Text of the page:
(500) Days of Summer (2009)
★★★★ / ★★★★
I am more than happy to say that one of the most outstanding pictures of the year (so far) is a romantic comedy. However, it is far from a typical one. The always impressive Joseph Gordon-Levitt (“Latter Days,” “Mysterious Skin,” “Brick,” “The Lookout”) plays Tom Hansen, a greeting card writer who has a passion for architecture but never quite followed it due to some of life’s circumstances. The lovely Zooey Deschanel (“Almost Famous,” “Elf,” “Flakes,” “The Happening”) plays Summer Finn, a new secretary who does not believe in the concept of love and values independence to the fullest. The two are complete opposites, which serves as an ideal template for romance with genuinely awkward moments on the side. But as the film warns us during the first three minutes, it is not a love story, which can mean that a happy ending may not be on the horizon.
The movie was told in a non-linear sequence. It started with Tom confiding to his precocious sister (Chloe Moretz) and two best friends/apartment-mates (Geoffrey Arend, Matthew Gray Gubler) about his fear that his relationship with Summer might be over. I liked the fact that the film immediately jumped into getting to know the characters. That scene showed that Tom was not your typical macho guy who considered girls as mere conquests; he actually had a heart, a brain, and a soul, someone who was not afraid to cry and fall apart in front of people who mattered to him most. That sense of efficiency pervaded the 95-minute running time as it jumped from the 300th day to day 1 and back to 164th. As the audiences jumped back and forth in time, we get a fuller picture about the dynamics (and not always reciprocal feelings) between Tom and Summer. He slowly realized that Summer was someone who he could never have no matter how much effort he tried to put into the relationship because Summer simply did not feel the same way. But I liked the fact that the picture did not make Summer look like a bad person. Like Tom, she had her own values and ethics and varying capability to do good and bad things. Marc Webb, the director, always strived for complexity with regards to characterization and I appreciated his efforts because most romantic comedies of today are too sugary, one-dimensional, or the characters become more like caricatures instead of reflecting actual individuals in the world. In my opinion, Webb managed to capture how it was like for a twentysomething to feel lost in the world but still have that glimmer of hope that things would ultimately turn out for the better. Maturity is one of this film’s biggest strengths and it was always at the forefront.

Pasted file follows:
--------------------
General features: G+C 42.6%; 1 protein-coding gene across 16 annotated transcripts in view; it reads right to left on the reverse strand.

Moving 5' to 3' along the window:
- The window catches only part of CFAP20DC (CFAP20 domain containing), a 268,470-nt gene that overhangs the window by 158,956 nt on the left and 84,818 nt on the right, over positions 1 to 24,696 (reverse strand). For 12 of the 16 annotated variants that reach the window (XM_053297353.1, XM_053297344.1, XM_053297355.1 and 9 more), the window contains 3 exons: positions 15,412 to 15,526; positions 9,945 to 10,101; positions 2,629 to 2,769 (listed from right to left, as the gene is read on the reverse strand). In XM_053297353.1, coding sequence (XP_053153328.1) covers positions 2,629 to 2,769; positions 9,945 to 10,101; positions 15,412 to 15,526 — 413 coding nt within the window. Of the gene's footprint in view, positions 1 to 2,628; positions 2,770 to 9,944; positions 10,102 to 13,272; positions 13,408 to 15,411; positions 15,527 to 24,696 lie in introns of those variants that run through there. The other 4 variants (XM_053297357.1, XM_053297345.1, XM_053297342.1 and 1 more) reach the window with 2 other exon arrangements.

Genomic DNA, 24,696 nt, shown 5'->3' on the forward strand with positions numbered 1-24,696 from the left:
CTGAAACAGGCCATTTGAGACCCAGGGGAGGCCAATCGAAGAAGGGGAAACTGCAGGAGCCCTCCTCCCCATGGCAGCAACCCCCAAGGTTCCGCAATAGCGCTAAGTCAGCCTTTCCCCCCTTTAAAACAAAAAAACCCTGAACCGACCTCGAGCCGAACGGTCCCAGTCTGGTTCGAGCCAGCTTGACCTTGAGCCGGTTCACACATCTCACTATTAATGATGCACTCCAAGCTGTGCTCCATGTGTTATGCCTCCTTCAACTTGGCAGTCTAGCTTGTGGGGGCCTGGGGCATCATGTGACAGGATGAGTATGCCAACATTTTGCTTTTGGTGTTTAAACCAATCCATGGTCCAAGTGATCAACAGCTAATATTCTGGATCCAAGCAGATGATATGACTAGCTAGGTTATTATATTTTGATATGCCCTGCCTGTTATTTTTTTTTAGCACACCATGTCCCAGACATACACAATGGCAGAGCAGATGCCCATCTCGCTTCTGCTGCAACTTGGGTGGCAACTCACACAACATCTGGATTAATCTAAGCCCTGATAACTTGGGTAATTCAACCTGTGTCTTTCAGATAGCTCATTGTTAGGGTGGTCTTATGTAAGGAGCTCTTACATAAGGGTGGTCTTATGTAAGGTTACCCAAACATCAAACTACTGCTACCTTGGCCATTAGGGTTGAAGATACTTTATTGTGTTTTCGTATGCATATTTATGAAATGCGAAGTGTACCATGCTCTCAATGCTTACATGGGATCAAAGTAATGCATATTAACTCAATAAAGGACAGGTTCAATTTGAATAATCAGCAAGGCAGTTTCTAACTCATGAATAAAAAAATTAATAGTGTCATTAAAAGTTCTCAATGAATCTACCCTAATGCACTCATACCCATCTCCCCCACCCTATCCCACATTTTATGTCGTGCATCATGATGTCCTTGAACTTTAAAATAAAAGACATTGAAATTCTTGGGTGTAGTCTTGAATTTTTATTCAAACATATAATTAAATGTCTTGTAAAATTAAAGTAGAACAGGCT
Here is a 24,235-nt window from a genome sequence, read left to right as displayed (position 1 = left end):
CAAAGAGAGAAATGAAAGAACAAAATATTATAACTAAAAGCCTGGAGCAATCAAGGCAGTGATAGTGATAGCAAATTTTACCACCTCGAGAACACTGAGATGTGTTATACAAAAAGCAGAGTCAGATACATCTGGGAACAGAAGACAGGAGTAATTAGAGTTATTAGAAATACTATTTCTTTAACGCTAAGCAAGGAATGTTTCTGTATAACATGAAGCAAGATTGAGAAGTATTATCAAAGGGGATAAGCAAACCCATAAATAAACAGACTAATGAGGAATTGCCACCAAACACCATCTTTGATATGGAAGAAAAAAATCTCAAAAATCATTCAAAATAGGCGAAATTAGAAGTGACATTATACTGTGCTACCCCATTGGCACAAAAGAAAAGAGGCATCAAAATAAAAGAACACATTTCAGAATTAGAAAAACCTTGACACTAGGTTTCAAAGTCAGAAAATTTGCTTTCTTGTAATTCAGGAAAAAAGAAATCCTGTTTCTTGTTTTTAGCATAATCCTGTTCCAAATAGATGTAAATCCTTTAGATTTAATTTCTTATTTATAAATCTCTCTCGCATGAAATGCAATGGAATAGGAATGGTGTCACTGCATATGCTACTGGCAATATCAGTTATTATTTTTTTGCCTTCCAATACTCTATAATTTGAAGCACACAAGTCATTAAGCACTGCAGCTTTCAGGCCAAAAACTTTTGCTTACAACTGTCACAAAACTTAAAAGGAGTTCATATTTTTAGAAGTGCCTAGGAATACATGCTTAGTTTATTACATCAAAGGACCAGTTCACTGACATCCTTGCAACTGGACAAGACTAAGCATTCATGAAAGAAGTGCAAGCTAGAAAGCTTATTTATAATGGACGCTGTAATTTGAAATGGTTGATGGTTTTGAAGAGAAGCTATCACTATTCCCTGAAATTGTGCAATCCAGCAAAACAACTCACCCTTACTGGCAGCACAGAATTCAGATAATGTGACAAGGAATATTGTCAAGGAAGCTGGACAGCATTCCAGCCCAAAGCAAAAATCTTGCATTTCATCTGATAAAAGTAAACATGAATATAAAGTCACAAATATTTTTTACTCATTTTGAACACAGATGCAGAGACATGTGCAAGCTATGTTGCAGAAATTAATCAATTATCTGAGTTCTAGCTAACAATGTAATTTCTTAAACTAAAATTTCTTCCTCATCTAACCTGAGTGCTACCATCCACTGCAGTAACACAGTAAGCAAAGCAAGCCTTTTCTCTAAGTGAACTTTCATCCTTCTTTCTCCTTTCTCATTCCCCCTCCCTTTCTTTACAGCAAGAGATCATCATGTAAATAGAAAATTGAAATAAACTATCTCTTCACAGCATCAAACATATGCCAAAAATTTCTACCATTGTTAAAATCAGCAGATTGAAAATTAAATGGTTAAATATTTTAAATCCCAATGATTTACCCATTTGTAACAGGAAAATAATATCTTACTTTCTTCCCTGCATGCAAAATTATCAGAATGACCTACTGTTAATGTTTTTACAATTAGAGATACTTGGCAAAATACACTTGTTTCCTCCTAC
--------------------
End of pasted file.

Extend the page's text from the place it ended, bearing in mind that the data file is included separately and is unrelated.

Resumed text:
There were some storytelling techniques that could either annoy audiences and think that the picture was being somewhat pretentious or impress audiences in every way. I was one of the latter group for several reasons. I absolutely loved the foreign language scene because I thought it represented the disconnect between Tom and Summer. I think it served as a metaphor when two people are constantly at odds to the point where they stop trying to understand each other because every sentence of justification feels like a foreign language. Another scene that stood out to me was when Tom attended Summer’s party. The split-screen between what Tom hoped would happen and what actually happened had a great balance of comedy and tragedy. And I think it painfully reflects real life. There were a lot of similarities between the two split-screens but there were also a plethora of glaring differences and others were quite subtle. Lastly, I admit that I am not a very big fan of dancing in movies but it worked here. It was amusing when Tom, because of extreme happiness that he cannot express with words, started dancing in the park and everyone else started joining him (including an animated bird!). Such scenes mentioned proved to me that this was an edgy picture with a purpose, which was different than an indie movie simply trying to be edgy for the sake of being different.
In a nutshell, “(500) Days of Summer” is a picture for movie lovers who love watching films showcasing real-life instead of films imitating real-life. There is a subtle but important difference between the two and this one is well aware of that line it daringly treads. By the end, others may be saddened by Tom’s journey from naiveté to awareness or be uplifted with the possibilities that face him. I belong with the latter because I believe in the necessity of sacrifices for the learning experience. This is the twenty-first century “Annie Hall” and it should definitely not be missed.